In the Gospel of John 15:12, Jesus says to his disciples: “Love one another as I have loved you.” This call to love is not only for the individual Christian but also for the wider efforts of Christian charitable efforts. The effort to find meaning in this call to love is often referred to as “Caritas Theology” after the Latin word for love—caritas. Most of the theological reflection on this notion of caritas has been in European Catholic circles, some of which has found its way into the teachings of Popes John Paul II, Benedict XVI, and Francis.
In 2015, the President of Brescia University was invited to participate in a conference on Caritas held at the Vatican. In many ways, Caritas Theology is a natural fit for Brescia as there has been a long-standing commitment of the faculty to integrate spirituality and social justice in the curriculum. Because the call of love is universal to all Christians, the University decided to integrate “Caritas Theology” into the broader life of Brescia. To that end, the Student Affairs Office redesigned its leadership development program with Caritas Theology as its core.
This new Student Affairs program, called “Learning to Lead with Love,” and other institutional efforts, are all directed to three overarching outcomes: our students will discover and understand Christian identity as principally determined by love; our students will gain theological knowledge about the meaning of the Christian call to love; and, our students will put this love into action with concrete service. With these outcomes, Identity, Knowledge, and Action become the three pillars upon which is built Brescia University’s response to Jesus’ call to love.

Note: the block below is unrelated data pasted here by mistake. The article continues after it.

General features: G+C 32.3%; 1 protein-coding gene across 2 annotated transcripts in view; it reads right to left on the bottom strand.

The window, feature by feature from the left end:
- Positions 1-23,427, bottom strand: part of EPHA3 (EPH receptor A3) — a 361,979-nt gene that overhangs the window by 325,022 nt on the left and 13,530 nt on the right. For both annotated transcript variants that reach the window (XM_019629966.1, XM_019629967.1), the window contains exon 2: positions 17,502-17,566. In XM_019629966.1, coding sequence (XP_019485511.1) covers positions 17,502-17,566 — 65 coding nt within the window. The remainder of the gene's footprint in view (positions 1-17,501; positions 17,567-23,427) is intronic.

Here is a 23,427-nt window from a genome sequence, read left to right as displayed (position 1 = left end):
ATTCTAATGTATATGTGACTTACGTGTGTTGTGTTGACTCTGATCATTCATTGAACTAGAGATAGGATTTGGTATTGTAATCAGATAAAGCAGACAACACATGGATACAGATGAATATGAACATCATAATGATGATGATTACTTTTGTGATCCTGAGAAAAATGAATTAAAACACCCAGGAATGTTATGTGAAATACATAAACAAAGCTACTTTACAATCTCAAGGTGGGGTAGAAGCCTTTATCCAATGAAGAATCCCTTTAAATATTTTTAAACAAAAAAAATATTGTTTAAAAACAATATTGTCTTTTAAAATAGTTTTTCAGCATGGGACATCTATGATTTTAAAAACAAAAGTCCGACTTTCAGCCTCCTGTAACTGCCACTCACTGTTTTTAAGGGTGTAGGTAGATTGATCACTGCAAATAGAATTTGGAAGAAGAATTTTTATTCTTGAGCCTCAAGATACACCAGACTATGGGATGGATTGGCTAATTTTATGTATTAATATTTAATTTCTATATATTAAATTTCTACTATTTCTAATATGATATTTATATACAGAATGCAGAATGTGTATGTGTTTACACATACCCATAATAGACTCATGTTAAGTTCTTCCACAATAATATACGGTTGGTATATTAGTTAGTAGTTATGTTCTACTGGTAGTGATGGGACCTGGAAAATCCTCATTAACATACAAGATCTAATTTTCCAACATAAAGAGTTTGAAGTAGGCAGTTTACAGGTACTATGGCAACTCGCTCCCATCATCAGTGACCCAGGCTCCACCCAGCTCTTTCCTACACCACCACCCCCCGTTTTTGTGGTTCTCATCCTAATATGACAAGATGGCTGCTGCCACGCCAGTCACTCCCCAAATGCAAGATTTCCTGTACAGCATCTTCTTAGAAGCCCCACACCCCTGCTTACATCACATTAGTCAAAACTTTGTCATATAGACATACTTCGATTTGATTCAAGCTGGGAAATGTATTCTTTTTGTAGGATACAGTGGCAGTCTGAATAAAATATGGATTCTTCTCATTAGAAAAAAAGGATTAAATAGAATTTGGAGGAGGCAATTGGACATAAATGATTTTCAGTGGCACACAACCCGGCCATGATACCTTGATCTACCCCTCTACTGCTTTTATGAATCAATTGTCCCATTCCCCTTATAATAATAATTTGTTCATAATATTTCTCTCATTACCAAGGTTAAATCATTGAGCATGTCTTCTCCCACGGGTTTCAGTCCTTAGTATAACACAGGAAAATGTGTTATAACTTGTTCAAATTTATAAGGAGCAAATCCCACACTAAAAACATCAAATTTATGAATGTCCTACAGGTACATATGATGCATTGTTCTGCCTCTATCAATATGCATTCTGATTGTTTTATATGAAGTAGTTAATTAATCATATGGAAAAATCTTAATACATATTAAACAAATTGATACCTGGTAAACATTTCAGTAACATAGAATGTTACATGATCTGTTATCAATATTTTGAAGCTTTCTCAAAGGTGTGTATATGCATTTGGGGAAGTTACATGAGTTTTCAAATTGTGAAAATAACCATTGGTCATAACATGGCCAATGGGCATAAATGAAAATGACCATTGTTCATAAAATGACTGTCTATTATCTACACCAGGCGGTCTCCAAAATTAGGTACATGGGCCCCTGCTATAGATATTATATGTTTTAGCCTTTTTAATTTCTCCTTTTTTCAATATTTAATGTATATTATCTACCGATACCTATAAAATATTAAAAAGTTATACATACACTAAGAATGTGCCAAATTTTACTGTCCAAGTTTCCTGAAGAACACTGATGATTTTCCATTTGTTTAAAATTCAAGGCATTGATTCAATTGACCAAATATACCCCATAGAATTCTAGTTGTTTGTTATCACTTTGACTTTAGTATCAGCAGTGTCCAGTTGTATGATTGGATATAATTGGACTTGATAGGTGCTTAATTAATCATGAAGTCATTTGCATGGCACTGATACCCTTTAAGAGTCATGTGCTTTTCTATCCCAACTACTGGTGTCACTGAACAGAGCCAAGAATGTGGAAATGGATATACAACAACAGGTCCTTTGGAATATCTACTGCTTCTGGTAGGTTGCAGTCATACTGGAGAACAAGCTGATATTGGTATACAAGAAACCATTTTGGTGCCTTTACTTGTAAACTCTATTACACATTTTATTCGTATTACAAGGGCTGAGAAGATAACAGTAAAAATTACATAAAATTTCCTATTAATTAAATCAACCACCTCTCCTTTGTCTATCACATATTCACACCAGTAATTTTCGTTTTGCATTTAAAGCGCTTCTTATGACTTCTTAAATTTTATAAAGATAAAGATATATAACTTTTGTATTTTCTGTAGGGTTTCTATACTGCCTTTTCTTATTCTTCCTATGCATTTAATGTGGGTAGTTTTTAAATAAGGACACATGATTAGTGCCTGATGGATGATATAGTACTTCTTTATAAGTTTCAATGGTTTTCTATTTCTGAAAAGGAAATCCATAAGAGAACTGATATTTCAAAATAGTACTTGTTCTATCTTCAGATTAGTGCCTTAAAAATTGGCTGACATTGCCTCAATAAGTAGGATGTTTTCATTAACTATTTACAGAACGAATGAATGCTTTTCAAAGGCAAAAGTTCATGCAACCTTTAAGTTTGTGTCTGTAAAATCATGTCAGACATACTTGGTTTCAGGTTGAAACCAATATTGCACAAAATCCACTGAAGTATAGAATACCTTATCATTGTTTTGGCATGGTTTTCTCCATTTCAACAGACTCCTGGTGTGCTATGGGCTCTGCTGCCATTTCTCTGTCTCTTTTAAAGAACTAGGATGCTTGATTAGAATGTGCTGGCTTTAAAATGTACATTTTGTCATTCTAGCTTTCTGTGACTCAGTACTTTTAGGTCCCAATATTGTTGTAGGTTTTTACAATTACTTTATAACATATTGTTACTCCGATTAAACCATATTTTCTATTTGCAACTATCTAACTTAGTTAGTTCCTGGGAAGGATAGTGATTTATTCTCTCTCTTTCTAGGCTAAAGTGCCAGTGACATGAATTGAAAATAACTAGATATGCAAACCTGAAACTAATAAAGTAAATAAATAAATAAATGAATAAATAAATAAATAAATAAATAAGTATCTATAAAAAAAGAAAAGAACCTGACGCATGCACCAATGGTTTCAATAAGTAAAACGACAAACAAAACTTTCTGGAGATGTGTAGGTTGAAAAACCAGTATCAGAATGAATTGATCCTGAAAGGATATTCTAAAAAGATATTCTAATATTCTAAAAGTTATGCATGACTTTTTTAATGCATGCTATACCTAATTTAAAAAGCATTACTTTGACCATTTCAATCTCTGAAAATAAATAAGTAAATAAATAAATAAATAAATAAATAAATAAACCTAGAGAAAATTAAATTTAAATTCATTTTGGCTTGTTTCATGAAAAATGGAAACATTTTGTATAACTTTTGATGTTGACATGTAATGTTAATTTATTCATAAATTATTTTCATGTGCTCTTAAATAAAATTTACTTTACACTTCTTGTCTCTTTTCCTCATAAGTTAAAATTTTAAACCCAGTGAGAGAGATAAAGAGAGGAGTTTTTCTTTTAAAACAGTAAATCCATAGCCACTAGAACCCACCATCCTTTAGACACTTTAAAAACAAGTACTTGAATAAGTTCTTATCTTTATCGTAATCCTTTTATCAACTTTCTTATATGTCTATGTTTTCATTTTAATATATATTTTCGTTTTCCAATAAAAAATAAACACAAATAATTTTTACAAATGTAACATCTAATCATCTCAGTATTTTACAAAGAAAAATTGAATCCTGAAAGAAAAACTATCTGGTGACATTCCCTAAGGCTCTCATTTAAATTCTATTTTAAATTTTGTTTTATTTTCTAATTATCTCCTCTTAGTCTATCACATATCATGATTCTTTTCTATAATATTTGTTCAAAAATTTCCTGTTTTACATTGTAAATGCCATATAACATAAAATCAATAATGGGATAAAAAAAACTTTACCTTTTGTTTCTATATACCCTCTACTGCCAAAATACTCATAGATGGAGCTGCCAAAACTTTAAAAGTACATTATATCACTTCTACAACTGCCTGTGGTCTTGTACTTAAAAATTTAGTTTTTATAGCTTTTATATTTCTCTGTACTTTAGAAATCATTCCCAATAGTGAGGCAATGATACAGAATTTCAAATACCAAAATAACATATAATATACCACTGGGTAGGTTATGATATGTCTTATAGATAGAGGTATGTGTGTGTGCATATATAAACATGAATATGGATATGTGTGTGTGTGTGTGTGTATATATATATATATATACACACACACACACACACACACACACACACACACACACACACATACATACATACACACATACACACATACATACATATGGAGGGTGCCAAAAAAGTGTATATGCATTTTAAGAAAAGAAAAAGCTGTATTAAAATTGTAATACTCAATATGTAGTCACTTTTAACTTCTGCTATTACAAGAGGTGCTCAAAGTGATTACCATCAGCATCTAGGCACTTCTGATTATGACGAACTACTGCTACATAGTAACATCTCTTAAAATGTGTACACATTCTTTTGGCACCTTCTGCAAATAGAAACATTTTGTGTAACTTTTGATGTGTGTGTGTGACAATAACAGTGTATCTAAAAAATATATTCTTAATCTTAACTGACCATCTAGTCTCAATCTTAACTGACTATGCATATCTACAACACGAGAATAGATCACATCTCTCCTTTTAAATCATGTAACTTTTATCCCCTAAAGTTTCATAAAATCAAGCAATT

Funding provided by The Lilly Endowment also made it possible for Brescia University to extend similar programming to local high school students through a program called “Living and Leading with Love.” To that end, this program is designed to assist you in supporting these unique young people in your parish who enjoy wrestling with the deeper questions of faith.
As the only Catholic institution of higher education in the Diocese of Owensboro and western Kentucky, Brescia’s fit for such an effort flows from its longstanding relationship with the Ursuline Sisters as well as its well-established academic Theology major. The Ursuline Sisters originally came to Daviess County to create an academy for girls, which became the Mount Saint Joseph Junior College for Women in 1925 and Brescia College in 1950. The Ursulines are known throughout the world for their commitment to education and this commitment is deeply embedded in Brescia’s culture.
In partnership with Catholic schools, parish ministers, and diocesan agencies, the program will be complementary to the ongoing ministerial, formational, and educational work provided by the parishes in western Kentucky. We hope that as a church leader and/or educator that you will consider referring potential candidates for the program.